Furthermore, the fact that the film of example 2 of the patent (paras. -) exhibits poor optical properties reinforces the argument that the invention in claim 1 at issue does not provide an improvement in this respect. While example 2 does not disclose the FTIR ratio, the proprietor argued that this parameter was determined by the quenching/orientation steps. Since in example 2 these steps are conducted in accordance to the invention, following the line of argumentation of the proprietor would imply that the FTIR ratio in this example should also fall within the preferred ranges of the invention. In fact, the patent itself attributes the poor optical properties in example 2 to the use of an outer layer made of a polyethylene having relatively high density, which confirms the conclusion that the optical behaviour mainly depends on the properties of the external layer (which is not defined in claim 1 at issue).
1.4.5 Since the invention defined in claim 1 provides none of the alleged technical effects proposed in the patent, the problem solved must be reformulated less ambitiously, namely as the provision of an alternative film to the one known from D3.
1.5 Is the FTIR ratio an unusual parameter?
1.5.1 Before addressing the question of obviousness, it is necessary to clarify the substantial meaning of the FTIR ratio (the only distinguishing feature) and to determine whether it can be regarded as an unusual parameter.
1.5.2 According to the patent (par.  and ), the FTIR ratio represents a proxy for the ratio between the degree of crystallinity of the semi-crystalline polyamide (proportional to the peak area at 1199 cm**(-1)) and the total polyamide content (proportional to the peak area at 1170 cm**(-1)). Thus, the defined low values of the FTIR ratio imply (see par.  of the patent) that the film has a large content of polyamide with a relatively low degree of crystallinity.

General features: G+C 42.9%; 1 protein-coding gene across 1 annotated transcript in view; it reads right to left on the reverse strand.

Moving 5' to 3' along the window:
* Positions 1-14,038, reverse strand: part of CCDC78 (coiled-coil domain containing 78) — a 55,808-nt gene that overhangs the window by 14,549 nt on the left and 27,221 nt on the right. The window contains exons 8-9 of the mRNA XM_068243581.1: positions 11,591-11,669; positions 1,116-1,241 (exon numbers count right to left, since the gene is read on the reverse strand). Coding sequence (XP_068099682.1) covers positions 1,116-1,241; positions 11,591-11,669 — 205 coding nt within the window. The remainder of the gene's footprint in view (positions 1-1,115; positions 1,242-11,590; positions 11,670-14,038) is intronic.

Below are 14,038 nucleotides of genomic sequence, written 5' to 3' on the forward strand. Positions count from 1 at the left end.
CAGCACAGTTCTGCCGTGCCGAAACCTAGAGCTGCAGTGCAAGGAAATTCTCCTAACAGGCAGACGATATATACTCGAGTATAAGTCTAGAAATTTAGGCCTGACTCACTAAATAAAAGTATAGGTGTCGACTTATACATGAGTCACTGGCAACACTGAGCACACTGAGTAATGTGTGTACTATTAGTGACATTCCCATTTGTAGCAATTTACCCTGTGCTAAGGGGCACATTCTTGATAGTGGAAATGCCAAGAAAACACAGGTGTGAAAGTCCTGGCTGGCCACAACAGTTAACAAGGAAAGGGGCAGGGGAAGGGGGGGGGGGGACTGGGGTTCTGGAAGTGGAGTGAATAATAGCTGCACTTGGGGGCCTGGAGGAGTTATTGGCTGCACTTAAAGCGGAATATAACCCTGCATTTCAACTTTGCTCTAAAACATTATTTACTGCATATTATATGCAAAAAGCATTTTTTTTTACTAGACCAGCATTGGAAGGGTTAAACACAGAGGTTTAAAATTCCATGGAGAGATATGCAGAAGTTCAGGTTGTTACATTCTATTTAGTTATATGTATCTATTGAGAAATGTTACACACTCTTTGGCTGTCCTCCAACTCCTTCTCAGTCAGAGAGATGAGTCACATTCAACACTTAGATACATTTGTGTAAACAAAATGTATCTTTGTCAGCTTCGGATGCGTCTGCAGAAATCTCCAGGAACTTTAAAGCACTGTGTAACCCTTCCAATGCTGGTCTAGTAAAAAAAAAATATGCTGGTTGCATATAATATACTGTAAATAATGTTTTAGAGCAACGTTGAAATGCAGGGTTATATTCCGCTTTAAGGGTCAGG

1.5.3 In its preliminary opinion, the board indicated that the FTIR ratio was considered to be an unusual parameter and that, consequently, in case of doubt it was the proprietor who carried the burden of proof to demonstrate that working within the defined range would not be obvious in view of the cited prior art.
1.5.4 At the oral proceedings, the proprietor argued that the FTIR ratio was not an unusual parameter because, as evidenced by point 4.4.3 and figure 4.9 of D10 ("Nylon Plastic Handbook", pages 88 and 89), it was known for the skilled person that the degree of crystallinity of polyamides could be measured using an FTIR ratio of the characteristic amorphous and crystalline bands of the polyamide.
1.5.5 The board disagrees with this argumentation because the concept of "unusual parameter" does not necessarily imply that the parameter is unknown, but rather that it is uncommon in the sense that it is not generally used in the specific form proposed in the claims within the underlying technical field. In the present case, it is apparent that the FTIR ratio as defined in claim 1 is not commonly used in the underlying technical field, at least in the specific form proposed in the claim, because apart from the fact that D10 is the only reference to a similar parameter in the entire cited prior art, this document actually refers to the ratio of the absorbance values and not to the ratio of the integral of the absorbance curve as defined in claim 1. Moreover, the wavenumbers of the characteristic bands are not the same for all polyamides, so the specific parameter defined in claim 1 does clearly not represent a conventional (or even a suitable) parameter for determining the crystallinity of all polyamides defined therein. In particular, as pointed out at the oral proceedings, the bands (1199 cm**(-1) and 1170 cm**(-1)) and the baselines proposed in the claim seem to be appropriate for measuring the crystallinity of polyamide 6, but not that of other polyamides also defined in the claim, such as polyamide 66 or 6/12 (see Table 4.6 and Figures 4.7-4.8 of D10).